The Other Side of the Desk

I was talking to one of my fellow MFA students in the office today, and we noticed something. Almost without exception, the graduates of our program who are publishing consistently and professionally worked on the lit mag while they were students.

I’ve said repeatedly that it’s good for any writer to spend some time reading slush, if only to get a sense of what not to do. But I’m beginning to think there’s more to it than that.¬†

Most training programs — whether an MFA or a workshop or a retreat or whatever — focus very strongly on craft. And very little on business.

Theoretically, though, writing well — which most anyone who excels in whatever training they choose for themselves will do — should make your work rise to the top of the slush pile whether you’ve read slush or not. Realistically, a terrible cover letter won’t sink an amazing story. We’ll laugh about how bad the cover letter was, but we’ll still buy the story.

But there’s a lot more to publishing a magazine than the slush pile. The people who work for a publisher, even for a little while, see first-hand the wrangling about which of the “good” submissions work for the publisher and which don’t. They’re witness to the production. They see how marketing works or doesn’t. They wring their hands with everyone else wondering if the financial aspects are going to work out.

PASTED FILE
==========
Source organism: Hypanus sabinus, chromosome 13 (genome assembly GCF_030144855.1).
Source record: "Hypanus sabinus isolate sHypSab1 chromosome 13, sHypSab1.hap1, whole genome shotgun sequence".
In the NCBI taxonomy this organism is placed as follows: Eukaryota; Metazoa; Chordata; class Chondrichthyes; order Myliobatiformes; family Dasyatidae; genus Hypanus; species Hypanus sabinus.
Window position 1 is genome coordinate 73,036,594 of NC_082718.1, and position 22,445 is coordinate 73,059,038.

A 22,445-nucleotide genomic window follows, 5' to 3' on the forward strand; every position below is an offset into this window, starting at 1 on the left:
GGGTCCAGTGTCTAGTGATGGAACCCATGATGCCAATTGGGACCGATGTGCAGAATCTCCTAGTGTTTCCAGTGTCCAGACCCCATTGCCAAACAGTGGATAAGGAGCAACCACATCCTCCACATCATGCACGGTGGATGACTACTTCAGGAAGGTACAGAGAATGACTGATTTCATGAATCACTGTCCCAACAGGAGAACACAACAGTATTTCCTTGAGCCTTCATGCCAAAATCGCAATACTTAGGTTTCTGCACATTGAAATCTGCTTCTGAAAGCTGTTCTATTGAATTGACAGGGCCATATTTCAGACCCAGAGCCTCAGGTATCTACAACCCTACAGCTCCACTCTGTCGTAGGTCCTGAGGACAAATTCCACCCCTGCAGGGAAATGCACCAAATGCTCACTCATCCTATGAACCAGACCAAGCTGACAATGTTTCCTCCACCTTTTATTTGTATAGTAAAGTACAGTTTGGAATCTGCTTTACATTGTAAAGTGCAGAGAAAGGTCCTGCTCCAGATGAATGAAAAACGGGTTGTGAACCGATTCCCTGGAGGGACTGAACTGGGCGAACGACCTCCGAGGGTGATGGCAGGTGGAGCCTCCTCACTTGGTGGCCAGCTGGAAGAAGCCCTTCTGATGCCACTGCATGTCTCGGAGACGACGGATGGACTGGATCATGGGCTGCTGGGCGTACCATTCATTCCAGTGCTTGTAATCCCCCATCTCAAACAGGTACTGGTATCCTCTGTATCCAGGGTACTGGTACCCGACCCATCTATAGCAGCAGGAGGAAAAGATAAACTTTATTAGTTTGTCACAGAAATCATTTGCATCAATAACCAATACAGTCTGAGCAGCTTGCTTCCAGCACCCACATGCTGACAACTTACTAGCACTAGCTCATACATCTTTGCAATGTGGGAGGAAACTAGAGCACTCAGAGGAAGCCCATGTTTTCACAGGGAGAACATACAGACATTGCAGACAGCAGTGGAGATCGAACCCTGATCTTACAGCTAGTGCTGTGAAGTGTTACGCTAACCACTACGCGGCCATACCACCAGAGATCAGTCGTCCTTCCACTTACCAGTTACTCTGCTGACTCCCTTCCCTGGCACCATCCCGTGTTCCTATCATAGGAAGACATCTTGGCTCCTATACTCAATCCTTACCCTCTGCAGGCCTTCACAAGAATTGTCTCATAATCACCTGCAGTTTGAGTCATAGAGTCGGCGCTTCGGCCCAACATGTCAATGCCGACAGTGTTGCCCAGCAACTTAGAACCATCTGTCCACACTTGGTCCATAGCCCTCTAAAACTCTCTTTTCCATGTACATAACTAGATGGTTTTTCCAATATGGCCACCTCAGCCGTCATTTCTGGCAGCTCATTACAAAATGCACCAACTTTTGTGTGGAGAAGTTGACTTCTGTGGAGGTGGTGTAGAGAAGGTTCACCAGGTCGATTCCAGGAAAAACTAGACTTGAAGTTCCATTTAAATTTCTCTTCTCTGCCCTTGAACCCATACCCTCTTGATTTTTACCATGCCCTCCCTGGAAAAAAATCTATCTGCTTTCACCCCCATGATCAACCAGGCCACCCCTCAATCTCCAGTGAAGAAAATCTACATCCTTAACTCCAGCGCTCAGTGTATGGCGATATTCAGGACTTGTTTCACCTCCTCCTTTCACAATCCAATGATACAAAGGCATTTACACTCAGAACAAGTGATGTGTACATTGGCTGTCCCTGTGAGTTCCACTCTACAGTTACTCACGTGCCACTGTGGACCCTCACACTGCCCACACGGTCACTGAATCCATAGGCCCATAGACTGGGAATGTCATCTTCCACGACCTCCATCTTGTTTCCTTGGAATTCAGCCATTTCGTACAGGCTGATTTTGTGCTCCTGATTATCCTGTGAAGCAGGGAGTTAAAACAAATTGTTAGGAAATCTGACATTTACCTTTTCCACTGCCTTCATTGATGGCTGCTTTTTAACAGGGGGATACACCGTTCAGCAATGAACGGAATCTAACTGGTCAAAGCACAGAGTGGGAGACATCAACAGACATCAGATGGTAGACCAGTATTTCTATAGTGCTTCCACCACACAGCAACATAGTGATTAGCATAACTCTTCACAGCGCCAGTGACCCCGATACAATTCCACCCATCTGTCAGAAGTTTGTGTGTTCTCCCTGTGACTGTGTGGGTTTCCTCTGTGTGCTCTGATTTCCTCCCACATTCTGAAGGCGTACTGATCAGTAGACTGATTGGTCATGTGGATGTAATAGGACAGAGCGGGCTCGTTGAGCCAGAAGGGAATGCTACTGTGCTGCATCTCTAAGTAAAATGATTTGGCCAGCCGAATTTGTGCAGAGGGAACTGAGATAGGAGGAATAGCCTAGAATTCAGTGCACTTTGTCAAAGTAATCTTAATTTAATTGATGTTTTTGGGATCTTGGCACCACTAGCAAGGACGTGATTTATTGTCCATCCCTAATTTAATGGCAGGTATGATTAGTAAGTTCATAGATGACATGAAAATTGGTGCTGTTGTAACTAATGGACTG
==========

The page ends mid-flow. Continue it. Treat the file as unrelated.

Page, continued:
So how does all this make them more likely to write fiction that sells?

Well, remember, when we say that the readers are our customers, we’re lying. The editors and publishers are our customers. The readers are their customers. Any serious writer should understand readers because any serious writer is a reader. But not all writers actually know their actual customers very well. And, as with any business, it’s a lot easier to sell to a customer you know and understand.

So, apart from learning about the business of writing in theory, I now seriously think that anyone who’s serious about this business should find an opportunity to intern with a publisher. Get to know the business from the inside. I don’t know if it makes you a better writer, or if it helps you focus your writing on what you can sell, or if it helps you sell what you would have been writing anyway, but I definitely see a correlation between those who’ve done it and those who are getting into print.


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